The former head of general security in Gaza, Moussa Arafat, was killed early Wednesday when gunmen stormed his Gaza City home and shot him, Palestinian officials and witnesses said. The incident threatened to aggravate tensions among Palestinian factions now struggling for power in the Gaza Strip following Israel's evacuation of its 21 Jewish settlements there.
Witnesses said Arafat, 65, a cousin of the late Palestinian leader Yasser Arafat, was killed shortly before 5 a.m. Moussa Arafat's son, Nimhel, who also worked in the security services, was missing. Witnesses said it was unclear if he had been kidnapped or had managed to escape.
Arafat's appointment last year to be head of security in Gaza, one of the three most powerful posts in the strip, sparked the most serious internal strife in years among Palestinians. The decision triggered an uprising in the streets by the al-Aqsa Martyrs Brigade, the armed wing of Yasser Arafat's Fatah movement, whose young leaders had been calling for sweeping changes inside the ruling Palestinian Authority.
Members of al-Aqsa sacked the authority's military intelligence headquarters and burned other offices in the strip. Yasser Arafat was forced two days later to place his cousin under the authority of Brig. Gen. Abdel Razek Majaide, who was named head of security for all of the Palestinian territories.
Moussa Arafat escaped injury in October when a car bomb exploded near his convoy in Gaza City, an attack he called an assassination attempt. He was removed from his job in April by Palestinian leader Mahmoud Abbas, who replaced Yasser Arafat after his death in November.
Shortly after Moussa Arafat's killing Wednesday, Abbas convened an emergency meeting of the Palestinian security chiefs and Prime Minister Ahmed Qureia.
The slaying added to tensions that had already been high in the days ahead of Israel's scheduled transfer of land, water wells and other assets in Gaza to the Palestinian Authority.
On Tuesday, Israeli soldiers clashed with a group of stone-throwing Palestinians attempting to enter an evacuated settlement in the Gaza Strip, killing a Palestinian man and wounding three others, according to Palestinian witnesses and Israeli military officials.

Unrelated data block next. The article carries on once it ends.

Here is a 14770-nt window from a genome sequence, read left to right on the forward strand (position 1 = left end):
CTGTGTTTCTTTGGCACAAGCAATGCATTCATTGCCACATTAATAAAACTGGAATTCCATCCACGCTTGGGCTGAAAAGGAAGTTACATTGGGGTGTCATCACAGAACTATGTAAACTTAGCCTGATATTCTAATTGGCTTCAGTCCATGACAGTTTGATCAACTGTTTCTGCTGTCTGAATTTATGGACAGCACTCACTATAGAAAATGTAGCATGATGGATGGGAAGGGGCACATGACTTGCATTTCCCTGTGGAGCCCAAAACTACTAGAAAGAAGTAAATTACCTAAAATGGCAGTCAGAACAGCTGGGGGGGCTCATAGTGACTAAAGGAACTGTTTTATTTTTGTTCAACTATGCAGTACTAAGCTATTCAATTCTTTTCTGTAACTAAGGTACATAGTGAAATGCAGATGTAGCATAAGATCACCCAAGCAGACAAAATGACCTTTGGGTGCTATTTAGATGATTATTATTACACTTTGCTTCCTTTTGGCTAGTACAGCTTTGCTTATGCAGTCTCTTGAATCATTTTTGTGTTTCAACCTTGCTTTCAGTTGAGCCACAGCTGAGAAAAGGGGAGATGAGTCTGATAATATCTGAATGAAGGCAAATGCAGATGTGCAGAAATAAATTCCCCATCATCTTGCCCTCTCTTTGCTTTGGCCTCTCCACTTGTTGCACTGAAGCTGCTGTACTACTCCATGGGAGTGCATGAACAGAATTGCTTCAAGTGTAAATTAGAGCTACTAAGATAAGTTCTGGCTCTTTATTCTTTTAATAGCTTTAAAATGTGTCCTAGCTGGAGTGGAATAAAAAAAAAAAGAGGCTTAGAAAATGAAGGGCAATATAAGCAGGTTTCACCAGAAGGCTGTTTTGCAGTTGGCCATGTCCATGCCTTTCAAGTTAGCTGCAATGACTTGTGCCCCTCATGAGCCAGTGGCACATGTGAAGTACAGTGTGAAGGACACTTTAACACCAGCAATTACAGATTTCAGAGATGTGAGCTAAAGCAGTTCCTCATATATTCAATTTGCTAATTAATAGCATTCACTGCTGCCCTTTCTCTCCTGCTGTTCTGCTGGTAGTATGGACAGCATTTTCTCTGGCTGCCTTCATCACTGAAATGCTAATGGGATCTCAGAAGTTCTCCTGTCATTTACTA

It was the first fatal encounter between Israeli soldiers and Palestinian demonstrators in Gaza since Israel's pullout last month.
Witnesses gave conflicting accounts of what occurred outside Neve Dekalim, the largest Gaza settlement, just before 7 p.m. With the settlement now mostly razed, its land and remaining public buildings are considered valuable assets in the poor, crowded coastal strip.
The Israeli military said scores of Palestinians from the adjacent Palestinian city of Khan Younis began gathering outside the settlement about 4 p.m., as has been the daily routine for the past week. Many carried the banners of various Palestinian factions, including the Islamic Resistance Movement, or Hamas, according to Israeli military officials.
Palestinian security forces have been keeping the narrow strip between Khan Younis and the settlement bloc clear of Palestinian demonstrators in recent days, but Israeli military officials said they did not do so Tuesday after being alerted to the growing crowd by Israel's Southern Command.
Some witnesses said 200 Palestinians then stormed the fenced settlement grounds; others said the group was smaller. Israeli officials said about 60 Palestinians began tearing down the fence and pouring inside the community, where a small number of Jewish settlers are continuing to gather possessions and workers are demolishing houses. Military officials said soldiers began firing from two posts, aiming low at Palestinians running into the settlement. Palestinian witnesses said the firing appeared more indiscriminate.
"Until the last soldier or civilian leaves, we will not allow any Palestinians to get inside" the Gaza settlements, an officer with Israel's Southern Command said in a telephone interview.
Some of those who managed to get through the fences climbed onto an Israeli tank at the edge of the settlement.
Hospital officials in Khan Younis identified the Palestinian killed as Nimar Saaduni, 18.
Meanwhile, Israeli officials said construction of 117 additional housing units had been approved for Ariel, a Jewish settlement in the West Bank where 18,000 Israelis live. Prime Minister Ariel Sharon has said the settlement, which sits roughly 12 miles inside the West Bank, would remain a part of Israel in any final peace agreement with the Palestinians.
An Israeli official with Sharon's office said the construction would comprise three apartment buildings on a lot inside the settlement's boundaries. Although the Bush administration has called for a freeze on all settlement activity, Israeli officials argue that building inside existing boundaries is allowed. Palestinian officials condemned the new construction.